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The front image for The Pirate Bay was redecorated in celebration of the site's victory, which its administrators feel is inevitable.  (Source: The Pirate Bay)
Site’s admins denounce accusations as idiotic

Making good on a promise tendered last week, the country of Sweden pressed charges against four ThePirateBay.org administrators, accusing them of conspiring to break Swedish copyright law.

According to prosecutor Håkan Roswall, the BitTorrent supersite commercially exploits copyright-protected works through ad revenues, of which it nets over $3 million annually.  The four men charged include The Pirate Bay co-founder Peter “Brokep” Sunde, administrators Gottfrid Svartholm and Fredrik Neij, and businessman/entrepreneur Carl Lundström, whose company once provided hosting for the site. Authorities specifically named 33 different copyrighted works, comprising of 20 songs, nine films and four computer games for which The Pirate Bay made torrents available illegally.

Roswall says that the four should be made to pay at least $188,000, which the indictment says is the minimum profit that The Pirate Bay made from its activities. If convicted, they could face up to two years in prison.

IFPI chairman John Kennedy says The Pirate Bay is primarily interested in “making money, not music” and that the site turned Sweden, which is “normally the most law abiding of EU countries,” into a copyright charlatan, with “intellectual property laws on par with Russia.”

Despite the accusations, The Pirate Bay seems unfazed. “In case we lose the pending trial (yeah right) there will still not be any changes to the site. The Pirate Bay will keep operating just as always. We've been here for years and we will be here many more,” writes an unnamed administrator on the site’s official blog, before pointing out that Swedish police could have “saved a hell of a lot of trees” by posting the 4,620 pages of legal documents against Sunde and friends – available for approximately $1000 USD – in a PDF torrent on the site.

The Pirate Bay says that it hosts close to a million torrents, which point to files on users’ computers that are distributed across the BitTorrent network. The site maintains that it does not host nor trade in infringing material, an accusation that Sunde dismissed as “idiotic” in an interview with Reuters conducted earlier last January.

BBC’s dot.life blogger Darren Waters believes The Pirate Bay – as opposed to other torrent supersites – was targeted because of its openly defiant attitude and historic resilience to legal threats; the site keeps an online graveyard of sorts littered with takedown notices and administrators’ sarcastic responses. The Pirate Bay’s adversaries include almost every major copyright organization on the planet, as well as numerous artists, software developers, and filmmakers.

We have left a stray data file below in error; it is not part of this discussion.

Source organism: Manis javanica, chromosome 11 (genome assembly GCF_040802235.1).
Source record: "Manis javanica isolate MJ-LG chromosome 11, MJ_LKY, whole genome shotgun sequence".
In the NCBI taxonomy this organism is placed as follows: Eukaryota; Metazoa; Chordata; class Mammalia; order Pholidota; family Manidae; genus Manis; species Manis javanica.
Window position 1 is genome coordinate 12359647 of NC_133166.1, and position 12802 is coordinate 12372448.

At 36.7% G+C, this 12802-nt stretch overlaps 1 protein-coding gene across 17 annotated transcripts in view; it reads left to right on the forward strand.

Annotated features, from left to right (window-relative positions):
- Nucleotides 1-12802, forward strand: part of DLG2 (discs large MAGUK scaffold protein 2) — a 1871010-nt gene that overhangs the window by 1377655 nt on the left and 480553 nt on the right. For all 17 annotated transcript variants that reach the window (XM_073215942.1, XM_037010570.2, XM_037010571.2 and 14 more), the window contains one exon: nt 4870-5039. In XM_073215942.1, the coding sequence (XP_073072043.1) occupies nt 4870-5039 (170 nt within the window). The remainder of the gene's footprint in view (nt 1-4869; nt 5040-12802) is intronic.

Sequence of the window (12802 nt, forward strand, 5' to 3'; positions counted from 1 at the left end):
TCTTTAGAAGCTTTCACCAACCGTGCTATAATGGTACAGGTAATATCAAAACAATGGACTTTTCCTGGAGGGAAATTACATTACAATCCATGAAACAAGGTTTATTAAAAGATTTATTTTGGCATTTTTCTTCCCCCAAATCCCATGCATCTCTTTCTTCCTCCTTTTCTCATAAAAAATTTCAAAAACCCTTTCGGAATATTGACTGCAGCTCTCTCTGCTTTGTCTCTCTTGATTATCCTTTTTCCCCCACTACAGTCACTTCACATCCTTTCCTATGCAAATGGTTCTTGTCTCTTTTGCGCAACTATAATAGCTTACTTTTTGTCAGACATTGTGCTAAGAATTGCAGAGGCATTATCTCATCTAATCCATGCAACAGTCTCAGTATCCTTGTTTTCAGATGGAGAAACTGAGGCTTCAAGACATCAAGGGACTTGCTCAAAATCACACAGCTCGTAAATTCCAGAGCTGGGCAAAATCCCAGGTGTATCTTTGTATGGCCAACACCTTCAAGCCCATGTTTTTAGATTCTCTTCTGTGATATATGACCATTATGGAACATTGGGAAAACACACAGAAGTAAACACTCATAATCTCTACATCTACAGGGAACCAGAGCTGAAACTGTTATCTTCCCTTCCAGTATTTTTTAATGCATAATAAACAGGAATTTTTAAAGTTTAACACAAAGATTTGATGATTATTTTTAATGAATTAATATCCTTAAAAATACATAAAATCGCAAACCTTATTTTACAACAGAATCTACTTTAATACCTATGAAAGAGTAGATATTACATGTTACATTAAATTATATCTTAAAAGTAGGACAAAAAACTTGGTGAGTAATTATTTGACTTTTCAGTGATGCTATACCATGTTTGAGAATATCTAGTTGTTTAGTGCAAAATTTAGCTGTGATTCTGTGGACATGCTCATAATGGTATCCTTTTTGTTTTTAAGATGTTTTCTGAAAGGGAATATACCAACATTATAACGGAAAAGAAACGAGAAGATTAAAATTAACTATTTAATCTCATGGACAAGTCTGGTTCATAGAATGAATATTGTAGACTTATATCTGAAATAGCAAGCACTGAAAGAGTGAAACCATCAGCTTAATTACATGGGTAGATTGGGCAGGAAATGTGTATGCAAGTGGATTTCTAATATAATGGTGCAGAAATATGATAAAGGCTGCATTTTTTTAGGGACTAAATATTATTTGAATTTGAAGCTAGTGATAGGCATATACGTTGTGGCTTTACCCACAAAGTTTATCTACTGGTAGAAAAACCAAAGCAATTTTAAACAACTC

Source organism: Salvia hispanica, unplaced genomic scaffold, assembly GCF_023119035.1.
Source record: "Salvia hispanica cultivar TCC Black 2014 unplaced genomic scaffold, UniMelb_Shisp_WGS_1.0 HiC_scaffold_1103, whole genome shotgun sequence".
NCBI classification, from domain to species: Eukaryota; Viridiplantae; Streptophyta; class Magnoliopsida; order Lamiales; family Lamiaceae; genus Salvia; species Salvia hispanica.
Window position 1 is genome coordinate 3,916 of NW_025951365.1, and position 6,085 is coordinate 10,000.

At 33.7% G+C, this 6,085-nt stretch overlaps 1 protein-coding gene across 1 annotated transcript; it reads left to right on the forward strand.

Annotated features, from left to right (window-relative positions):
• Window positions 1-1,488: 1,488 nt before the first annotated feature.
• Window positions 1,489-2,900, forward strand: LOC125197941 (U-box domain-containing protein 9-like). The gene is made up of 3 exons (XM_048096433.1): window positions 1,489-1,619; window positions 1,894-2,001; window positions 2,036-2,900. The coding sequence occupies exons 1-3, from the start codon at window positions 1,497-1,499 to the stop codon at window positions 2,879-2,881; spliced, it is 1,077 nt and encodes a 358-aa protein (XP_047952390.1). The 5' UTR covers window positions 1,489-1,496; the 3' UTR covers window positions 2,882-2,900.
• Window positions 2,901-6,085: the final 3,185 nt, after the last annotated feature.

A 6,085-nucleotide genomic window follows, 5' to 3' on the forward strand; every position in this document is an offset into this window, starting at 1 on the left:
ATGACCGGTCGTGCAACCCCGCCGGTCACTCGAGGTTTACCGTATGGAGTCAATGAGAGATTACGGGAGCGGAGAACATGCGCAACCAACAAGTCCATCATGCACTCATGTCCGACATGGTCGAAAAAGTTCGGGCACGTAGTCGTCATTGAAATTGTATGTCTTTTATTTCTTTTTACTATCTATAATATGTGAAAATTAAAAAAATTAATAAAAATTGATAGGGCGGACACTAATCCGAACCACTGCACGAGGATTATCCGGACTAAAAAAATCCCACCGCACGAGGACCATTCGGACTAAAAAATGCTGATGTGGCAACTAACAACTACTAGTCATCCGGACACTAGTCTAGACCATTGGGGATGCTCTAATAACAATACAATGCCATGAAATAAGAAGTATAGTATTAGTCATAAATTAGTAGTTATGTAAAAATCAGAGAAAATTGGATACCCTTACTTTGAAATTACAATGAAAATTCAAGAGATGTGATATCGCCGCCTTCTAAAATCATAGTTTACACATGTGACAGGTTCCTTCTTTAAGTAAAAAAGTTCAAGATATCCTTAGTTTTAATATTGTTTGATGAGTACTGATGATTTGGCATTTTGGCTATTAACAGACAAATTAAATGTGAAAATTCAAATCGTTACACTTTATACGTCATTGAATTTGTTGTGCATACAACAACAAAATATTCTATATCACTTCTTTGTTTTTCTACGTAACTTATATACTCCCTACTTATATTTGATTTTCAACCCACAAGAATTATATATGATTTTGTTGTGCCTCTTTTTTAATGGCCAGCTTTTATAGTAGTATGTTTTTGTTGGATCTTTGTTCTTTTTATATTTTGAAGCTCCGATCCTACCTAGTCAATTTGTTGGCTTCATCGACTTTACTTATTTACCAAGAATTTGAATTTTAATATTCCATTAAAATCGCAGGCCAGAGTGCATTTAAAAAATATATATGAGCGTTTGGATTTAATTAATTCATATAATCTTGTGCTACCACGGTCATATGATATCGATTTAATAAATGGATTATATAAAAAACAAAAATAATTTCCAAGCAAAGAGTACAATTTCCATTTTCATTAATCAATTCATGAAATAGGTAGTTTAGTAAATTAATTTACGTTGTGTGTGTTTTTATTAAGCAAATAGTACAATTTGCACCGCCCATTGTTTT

Thus far – with one exception, due to a police raid in May 2006 that knocked the site offline for a few days – The Pirate Bay continues to operate unrestricted.



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RE: Humane Laws
By lompocus on 2/3/2008 2:53:27 AM , Rating: -1
the child pr0n is a metaphor for the illegal things you'll find on TPB (unless they filter that out, but based on the fact that they let everything else in they probably don't bother). I doubt such a video exists, but hell TPB has everything else. I say down with filesharing altogether then. Make everything like it illegal. tada, all problems solved.

I think it makes sense to nuke them, though :). You blow up the problem :). I've yet to see any centralized problem like this appear on the U.S., so why not nuke everyone else? :)


RE: Humane Laws
By damncrackmonkey on 2/3/2008 4:11:28 PM , Rating: 2
I am now dumber for having read his posts.

There is no sane way you can praise IsoHunt and YouTube for giving you "expensive products for free at a quick rate with no hassle or downtime or even the need to pay" while claiming The Pirate Bay is nothing but a bunch of child porn whose owners should be nuked.

"I've yet to see any centralized problem like this appear on the U.S., so why not nuke everyone else?"

The vast majority of these 'centralized problems' started in the US. Of course, as a fan of IsoHunt and YouTube, you should have already known that.


RE: Humane Laws
By kiwik on 2/8/2008 1:23:52 AM , Rating: 1
It would be a lot better for the rest of the planet if you leave the Internet now and just forget about using it ever again. Seriously.

And I'm writing a letter to the president requesting a nuclear strike on your house.

Tada.


"I'm an Internet expert too. It's all right to wire the industrial zone only, but there are many problems if other regions of the North are wired." -- North Korean Supreme Commander Kim Jong-il














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